The streets of San Francisco are buzzing with new ideas. Can Hong Kong create those sparks of innovation, too?
Kelly Yang says Hong Kong needs to teach its kids how to disrupt established norms, rather than encourage them to go into traditional 'safe' professions, to build our economic resilience
This summer, I spent a month in San Francisco, listening to friends sigh over soaring house prices, which are now over US$1 million on average. Sound familiar? The difference, though, is that in San Francisco, the median household income has risen over 34 per cent in the past decade, whereas in Hong Kong, it has risen only about 10 per cent. Average annual household income in San Francisco is now US$104,879; in Hong Kong, it's US$33,933. The reason for this stark difference is obvious: unlike Hong Kong, San Francisco has moved beyond finance to a new phase of growth: technology.
As you walk through the streets of San Francisco, there's something's electrifying about the air. I overheard people in cafes talking about how they're going to change the world. And in their case, they actually do, and they also bring lasting economic growth to the city, in the form of investment in human capital, higher education infrastructure and development. This creates jobs at all levels. That's why median income levels jump.
This sort of economic transformation hasn't happened in recent years in Hong Kong, as most of the city's wealth is wrapped up in the big banks and wealthy tycoons' pockets, and the "trickle down" effect is limited. Our financial industry is also heavily tied to the mainland. Every day the mainland economy suffers, Hong Kong slides further into irrelevance.
The solution is to diversify and innovate, create other sectors beyond finance and tourist-reliant commercialism. We need to become strong economically in our own right, not least because it is the only way we will ever get Beijing to listen to us.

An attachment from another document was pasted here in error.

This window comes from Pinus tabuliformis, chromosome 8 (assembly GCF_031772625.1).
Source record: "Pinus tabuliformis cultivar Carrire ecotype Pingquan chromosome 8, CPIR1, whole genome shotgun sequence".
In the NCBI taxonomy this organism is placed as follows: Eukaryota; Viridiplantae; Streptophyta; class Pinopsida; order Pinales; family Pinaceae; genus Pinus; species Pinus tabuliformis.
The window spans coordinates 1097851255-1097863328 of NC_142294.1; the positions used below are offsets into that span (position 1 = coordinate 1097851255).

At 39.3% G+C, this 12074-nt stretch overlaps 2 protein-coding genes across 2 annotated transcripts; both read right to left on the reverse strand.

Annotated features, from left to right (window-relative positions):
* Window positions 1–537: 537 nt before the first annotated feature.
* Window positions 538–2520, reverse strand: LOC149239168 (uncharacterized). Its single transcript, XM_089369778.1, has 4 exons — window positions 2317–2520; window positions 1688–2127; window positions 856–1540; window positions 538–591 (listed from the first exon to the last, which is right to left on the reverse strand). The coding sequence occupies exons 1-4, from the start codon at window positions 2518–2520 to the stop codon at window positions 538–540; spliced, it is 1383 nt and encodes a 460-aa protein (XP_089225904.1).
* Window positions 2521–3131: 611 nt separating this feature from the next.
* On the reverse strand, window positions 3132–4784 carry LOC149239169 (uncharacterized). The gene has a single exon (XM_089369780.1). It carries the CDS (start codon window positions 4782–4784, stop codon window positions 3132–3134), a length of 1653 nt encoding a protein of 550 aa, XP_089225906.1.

To do this, we need to make fundamental changes to education and language emphasis. First, we need to create a more highly educated workforce. Specifically, we need to shift the focus to creative and critical thinking, project-based learning, leadership and entrepreneurship. It's important to lay a strong foundation in science, technology, engineering and maths. But it's even more important to teach the ability to really question things. That, to me, is why San Francisco is ahead of the curve. Their workers are fundamentally better at "disrupting" established norms.
Here in Asia, generations of lawyers and i-bankers teach their kids to study hard so they can go into the same professions. "Stability over risk" is the motto of most families. This may have worked well for us in the past, but if we keep it up, it will be our greatest downfall. Recently, Bloomberg reported that the number of Harvard MBAs taking jobs in i-banking has plummeted. Instead, they are joining start-ups. That's the kind of forward thinking Hong Kong needs.
Finally, we need to shift the language focus in schools. If we want to be the home base for the world's next Uber, our workers need to be able to communicate fluently in languages spoken by the rest of the world. Right now, like it or not, that's English and Putonghua. However, the vast majority of our local school classes at primary level are taught in Cantonese. Studies show that our standard of English as a city is in decline, while other Asian cities' levels are on the rise. We need to bring up our level of English to surpass Singapore's. We also need to bring up our level of Putonghua, not because we want to kowtow to China, but because we want to leverage the massive consumer market. It's not personal; it's practical.
If we do all this, we have a real shot at changing our destiny. If we want a better future, we need to be not only a special administrative region but also a self-bettering one.
Kelly Yang teaches writing at The Kelly Yang Project, an after-school centre for writing and debate in Hong Kong. She is a graduate of UC Berkeley and Harvard Law School. www.kellyyang.edu.hk